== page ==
Southern Slavery and the Law, 1619-1860

By Thomas D. Morris | Go to book overview
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Slaves' Violence against Third Parties

Legal rules were to be adapted to the "actual conditions of human beings in our society."

State v. Jarrott, (a slave) ( North Carolina, 1840)

Slaves had a duty of obedience not only to their owners, but also to all whites (at least under some circumstances). The right of whites, including nonslaveowners, to use force against slaves and the limits on that right have been considered. The reverse side of that relationship became a legal issue when slaves resisted. Slave resistance to third parties ranged from "insolence" to assaults, to homicides. Each crime presented different legal problems. What was illegal "insolence," or was there such an offense? Assaults increasingly became a tough legal problem as states adopted laws on "assaults with intent to kill": the problem then became one of "intention." Finally, in homicides the question that arose was whether or not it was possible for a slave to be guilty of the crime of manslaughter when the victim was white--and that turned on the issue of "provocation," which brought to the fore the social relationship of slaves to all whites.

The problem, to a large degree, was one of drawing lines, and that lent itself to legislation. Generally, policy choices on punishments overshadowed discussions of legal concepts like "provocation" when the resistance of the slaves was violent because the choice was to make all violent assaults on whites by slaves capital offenses.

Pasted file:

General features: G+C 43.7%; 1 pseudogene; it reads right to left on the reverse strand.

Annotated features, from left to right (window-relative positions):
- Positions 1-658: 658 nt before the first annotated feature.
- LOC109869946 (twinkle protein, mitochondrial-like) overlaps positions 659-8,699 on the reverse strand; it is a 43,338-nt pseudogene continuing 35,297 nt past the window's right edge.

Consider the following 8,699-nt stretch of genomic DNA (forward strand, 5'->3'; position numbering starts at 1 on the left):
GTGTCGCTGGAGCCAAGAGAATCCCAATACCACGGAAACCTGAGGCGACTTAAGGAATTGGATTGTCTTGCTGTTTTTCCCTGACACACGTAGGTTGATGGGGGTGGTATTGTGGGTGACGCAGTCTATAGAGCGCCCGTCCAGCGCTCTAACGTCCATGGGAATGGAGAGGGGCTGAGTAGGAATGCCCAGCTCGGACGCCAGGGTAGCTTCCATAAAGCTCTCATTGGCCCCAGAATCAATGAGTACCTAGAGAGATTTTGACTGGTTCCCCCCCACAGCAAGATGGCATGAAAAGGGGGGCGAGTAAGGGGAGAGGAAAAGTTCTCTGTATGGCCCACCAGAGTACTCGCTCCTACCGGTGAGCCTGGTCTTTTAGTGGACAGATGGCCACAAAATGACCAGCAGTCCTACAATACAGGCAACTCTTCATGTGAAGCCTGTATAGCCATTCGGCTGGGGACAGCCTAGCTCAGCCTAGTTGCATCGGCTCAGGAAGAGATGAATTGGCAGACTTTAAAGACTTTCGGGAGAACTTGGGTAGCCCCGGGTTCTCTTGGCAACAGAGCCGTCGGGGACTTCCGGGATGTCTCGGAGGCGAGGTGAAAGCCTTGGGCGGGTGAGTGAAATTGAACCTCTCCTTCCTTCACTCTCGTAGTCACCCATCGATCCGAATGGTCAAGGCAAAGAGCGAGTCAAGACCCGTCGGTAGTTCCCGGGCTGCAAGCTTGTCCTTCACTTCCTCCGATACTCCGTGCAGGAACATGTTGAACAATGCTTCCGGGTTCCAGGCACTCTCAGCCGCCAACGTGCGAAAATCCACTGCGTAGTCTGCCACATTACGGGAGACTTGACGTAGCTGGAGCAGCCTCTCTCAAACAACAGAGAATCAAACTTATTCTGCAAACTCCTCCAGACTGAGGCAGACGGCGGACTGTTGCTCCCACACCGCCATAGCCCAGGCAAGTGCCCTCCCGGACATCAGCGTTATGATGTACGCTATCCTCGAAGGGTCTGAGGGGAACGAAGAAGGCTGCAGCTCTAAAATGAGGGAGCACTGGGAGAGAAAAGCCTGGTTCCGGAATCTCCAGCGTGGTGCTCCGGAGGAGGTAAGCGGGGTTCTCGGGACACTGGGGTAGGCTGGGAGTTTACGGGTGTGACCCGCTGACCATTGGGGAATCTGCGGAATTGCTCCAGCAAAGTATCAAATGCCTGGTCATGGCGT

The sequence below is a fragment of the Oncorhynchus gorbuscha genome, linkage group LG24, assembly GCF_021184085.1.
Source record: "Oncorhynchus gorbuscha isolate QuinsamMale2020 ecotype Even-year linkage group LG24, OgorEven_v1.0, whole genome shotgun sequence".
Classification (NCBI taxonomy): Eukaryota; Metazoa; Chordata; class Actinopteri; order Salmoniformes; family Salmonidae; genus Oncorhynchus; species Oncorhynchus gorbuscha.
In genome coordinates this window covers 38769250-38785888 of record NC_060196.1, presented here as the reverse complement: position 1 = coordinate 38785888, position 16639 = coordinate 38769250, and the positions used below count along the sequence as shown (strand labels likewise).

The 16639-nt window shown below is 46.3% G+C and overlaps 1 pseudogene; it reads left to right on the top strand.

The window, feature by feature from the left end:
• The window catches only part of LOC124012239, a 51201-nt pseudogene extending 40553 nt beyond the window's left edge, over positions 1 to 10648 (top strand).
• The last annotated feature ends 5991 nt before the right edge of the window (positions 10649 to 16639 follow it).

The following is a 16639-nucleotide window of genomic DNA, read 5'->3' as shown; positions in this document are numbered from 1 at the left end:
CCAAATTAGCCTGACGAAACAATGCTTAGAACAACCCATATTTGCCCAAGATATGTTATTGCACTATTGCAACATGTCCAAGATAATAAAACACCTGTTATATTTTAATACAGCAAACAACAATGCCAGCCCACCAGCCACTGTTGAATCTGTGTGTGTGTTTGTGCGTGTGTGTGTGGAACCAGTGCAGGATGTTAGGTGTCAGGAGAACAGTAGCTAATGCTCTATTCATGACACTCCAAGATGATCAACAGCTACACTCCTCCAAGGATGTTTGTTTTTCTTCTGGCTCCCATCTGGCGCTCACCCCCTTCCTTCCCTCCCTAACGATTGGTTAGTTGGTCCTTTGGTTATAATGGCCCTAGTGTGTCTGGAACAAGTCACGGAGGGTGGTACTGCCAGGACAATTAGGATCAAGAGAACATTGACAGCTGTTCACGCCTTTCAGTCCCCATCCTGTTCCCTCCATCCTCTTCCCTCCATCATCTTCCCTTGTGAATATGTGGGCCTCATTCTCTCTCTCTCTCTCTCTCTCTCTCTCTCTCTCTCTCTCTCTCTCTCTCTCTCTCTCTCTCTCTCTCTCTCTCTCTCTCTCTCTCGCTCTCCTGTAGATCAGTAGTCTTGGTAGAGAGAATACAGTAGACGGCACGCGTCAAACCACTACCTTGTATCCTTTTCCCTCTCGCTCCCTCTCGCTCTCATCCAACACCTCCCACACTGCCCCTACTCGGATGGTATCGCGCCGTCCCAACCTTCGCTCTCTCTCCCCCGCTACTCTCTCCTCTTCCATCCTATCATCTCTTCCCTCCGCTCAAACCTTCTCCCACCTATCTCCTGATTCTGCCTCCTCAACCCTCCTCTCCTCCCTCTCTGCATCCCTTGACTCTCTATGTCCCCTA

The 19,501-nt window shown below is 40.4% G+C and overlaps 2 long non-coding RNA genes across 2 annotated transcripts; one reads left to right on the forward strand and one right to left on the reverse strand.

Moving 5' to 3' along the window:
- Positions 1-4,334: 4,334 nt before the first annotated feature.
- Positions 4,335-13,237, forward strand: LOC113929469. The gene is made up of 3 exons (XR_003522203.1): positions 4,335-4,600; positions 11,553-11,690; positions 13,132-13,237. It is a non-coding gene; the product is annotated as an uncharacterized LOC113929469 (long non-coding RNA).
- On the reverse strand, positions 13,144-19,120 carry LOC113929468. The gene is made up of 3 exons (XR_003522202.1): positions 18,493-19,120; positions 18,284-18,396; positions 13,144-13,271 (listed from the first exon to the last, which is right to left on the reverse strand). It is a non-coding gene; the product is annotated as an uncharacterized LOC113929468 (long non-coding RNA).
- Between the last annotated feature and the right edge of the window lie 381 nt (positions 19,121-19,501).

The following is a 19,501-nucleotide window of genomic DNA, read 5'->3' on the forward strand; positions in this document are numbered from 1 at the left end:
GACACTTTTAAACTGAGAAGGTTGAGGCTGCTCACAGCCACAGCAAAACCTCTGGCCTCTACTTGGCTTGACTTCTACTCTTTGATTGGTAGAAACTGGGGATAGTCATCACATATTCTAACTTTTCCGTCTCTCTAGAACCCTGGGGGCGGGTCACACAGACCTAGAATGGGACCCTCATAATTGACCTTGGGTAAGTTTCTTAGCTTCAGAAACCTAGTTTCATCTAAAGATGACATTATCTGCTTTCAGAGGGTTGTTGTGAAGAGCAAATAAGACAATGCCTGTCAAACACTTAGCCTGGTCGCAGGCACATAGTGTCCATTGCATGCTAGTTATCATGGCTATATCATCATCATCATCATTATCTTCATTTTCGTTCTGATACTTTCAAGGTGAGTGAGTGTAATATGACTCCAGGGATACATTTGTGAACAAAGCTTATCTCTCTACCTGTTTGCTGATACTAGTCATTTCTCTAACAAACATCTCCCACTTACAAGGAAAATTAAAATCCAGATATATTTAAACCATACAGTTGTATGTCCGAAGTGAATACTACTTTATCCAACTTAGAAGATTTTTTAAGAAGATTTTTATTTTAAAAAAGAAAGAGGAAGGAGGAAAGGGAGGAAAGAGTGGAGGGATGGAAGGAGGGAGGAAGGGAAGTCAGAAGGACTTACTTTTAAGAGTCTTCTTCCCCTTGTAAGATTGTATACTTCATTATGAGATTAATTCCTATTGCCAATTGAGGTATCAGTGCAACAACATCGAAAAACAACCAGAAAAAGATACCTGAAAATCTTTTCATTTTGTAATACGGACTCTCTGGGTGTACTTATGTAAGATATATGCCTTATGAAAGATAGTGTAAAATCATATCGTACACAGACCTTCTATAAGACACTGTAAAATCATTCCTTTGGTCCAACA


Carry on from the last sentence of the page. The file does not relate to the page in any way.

One of the earliest statutory decisions was in the 1740 South Carolina law: it was a capital offense in the case of any slave "who shall be guilty of homicide of any sort, upon any white person." Exceptions were allowed for accidents or homicides in defense of one's owner. In Mississippi, the "manslaughter of any free person" by a slave became a capital offense. In 1852 Alabama made the voluntary manslaughter of a white person by a slave a capital offense. It also made it capital for a slave to commit involuntary manslaughter on a white in the commission of "any unlawful act." In 1859 Texas law provided that an assault and battery by a white on a slave that did not inflict great injury would not be a "sufficient provocation" to mitigate the offense from murder to manslaughter.1


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